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Tales from a Plant Addict

Fun (& a few serious) facts, tips and tricks for every gardener, new and old.

Spring Crocus

I've been prowling my yard looking for signs of spring. Right on schedule, the crocuses are showing themselves and appear in a hurry to be the first to bloom. It may surprise you that as a genus, Crocus is in the iris family. But unlike iris, Crocuses grow from a corm, which is technically compressed stem tissue. It is not uncommon to hear Crocus referred t...

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The scent of hyacinth in bloom is definitely a sign of spring to me. While I prefer to look at hyacinths in my garden and smell their sweet scent drifting in my windows, this time of year a pot of blooming hyacinths indoors is a welcome sight after a long dreary winter. Hyacinths are members of the genus Hyacinthus , which are bulbs formerly placed in the lily family Liliace...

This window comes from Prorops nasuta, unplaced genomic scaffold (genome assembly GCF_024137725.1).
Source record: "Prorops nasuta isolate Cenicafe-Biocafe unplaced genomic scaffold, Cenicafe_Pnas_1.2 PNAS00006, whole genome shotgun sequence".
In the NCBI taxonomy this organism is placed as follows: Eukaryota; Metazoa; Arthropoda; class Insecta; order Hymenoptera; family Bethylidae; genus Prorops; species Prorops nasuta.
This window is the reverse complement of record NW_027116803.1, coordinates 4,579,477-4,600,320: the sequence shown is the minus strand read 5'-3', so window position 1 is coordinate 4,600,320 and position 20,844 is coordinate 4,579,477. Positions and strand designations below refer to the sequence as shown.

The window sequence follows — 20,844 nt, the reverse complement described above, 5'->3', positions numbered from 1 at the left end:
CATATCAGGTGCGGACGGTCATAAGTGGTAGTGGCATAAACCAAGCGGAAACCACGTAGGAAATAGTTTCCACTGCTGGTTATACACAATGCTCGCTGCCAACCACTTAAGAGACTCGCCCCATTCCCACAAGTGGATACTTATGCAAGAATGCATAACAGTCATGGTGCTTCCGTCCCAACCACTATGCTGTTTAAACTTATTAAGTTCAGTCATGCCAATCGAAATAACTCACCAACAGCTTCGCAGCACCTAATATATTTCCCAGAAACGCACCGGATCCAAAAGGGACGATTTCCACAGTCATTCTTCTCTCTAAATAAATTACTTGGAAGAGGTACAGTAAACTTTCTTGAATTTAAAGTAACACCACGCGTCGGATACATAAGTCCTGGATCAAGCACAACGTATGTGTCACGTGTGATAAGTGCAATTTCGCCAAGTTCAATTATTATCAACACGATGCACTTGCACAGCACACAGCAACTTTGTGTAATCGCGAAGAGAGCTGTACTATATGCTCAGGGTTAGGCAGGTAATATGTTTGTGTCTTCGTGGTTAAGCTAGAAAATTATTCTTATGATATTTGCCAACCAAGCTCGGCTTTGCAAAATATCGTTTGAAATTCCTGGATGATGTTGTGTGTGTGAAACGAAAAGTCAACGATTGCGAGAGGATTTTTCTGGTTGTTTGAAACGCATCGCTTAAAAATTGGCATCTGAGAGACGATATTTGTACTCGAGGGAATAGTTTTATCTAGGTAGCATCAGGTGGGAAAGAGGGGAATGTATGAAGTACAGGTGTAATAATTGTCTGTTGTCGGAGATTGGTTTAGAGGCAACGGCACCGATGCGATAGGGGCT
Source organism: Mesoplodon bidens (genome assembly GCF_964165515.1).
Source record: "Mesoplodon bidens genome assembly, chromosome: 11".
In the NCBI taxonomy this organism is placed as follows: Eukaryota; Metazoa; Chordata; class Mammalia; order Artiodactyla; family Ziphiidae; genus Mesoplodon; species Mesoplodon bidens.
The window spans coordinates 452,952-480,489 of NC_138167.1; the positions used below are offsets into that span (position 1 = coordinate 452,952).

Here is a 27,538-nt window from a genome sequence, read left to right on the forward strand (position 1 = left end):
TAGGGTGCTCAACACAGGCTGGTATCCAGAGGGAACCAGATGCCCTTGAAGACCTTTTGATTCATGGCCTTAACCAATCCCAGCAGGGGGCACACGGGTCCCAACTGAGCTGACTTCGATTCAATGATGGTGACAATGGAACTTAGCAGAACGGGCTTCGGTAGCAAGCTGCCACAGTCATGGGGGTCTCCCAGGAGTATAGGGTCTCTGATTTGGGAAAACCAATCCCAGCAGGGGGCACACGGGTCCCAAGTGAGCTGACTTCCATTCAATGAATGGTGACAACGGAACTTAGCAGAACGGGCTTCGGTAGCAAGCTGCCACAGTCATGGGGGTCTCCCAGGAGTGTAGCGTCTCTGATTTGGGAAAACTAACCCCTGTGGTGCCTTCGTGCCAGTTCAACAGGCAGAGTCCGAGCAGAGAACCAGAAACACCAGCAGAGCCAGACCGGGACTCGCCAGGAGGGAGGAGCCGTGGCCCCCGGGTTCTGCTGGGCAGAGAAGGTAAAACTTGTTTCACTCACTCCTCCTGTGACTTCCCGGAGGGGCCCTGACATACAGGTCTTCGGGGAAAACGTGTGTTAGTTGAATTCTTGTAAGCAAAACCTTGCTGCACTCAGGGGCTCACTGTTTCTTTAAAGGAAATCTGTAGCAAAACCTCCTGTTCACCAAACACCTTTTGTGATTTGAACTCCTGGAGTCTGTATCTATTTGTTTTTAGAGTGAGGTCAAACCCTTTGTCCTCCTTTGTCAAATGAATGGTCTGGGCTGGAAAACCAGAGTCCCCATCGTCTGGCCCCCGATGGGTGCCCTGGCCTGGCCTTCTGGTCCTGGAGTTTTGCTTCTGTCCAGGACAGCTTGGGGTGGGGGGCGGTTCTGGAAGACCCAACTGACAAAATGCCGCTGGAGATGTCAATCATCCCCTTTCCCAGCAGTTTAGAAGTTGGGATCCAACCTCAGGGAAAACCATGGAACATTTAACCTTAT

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Master Gardeners Help Others Learn to Grow

The idea for the Master Gardener program began in 1971 with two overwhelmed horticulture educators from Washington State University Extension, David Gibby and Bill Scheer. Their jobs were to bring urban and commercial horticulture programming to the major metropolitan areas surrounding Seattle and Tacoma, Washingto...

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I am always looking for topic ideas for my columns. Fern Horn, a Master Gardener from Shelby County e-mailed me with questions about her attempts to grow broccoli sprouts, and suggested I write about sprouts in my column. As I researched answers to her questions, I learned there is a lot to learn about growing your...

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Miracle Fruit

I consider it quite a personal achievement to be able to say I thought something was cool long before Martha Stewart deemed it "a good thing". But I am proud to say I had a miracle fruit plant long before it appeared on her show. Miracle fruit, Synsepalum dulcificum , is an evergreen shrub/small tree native to tropical...

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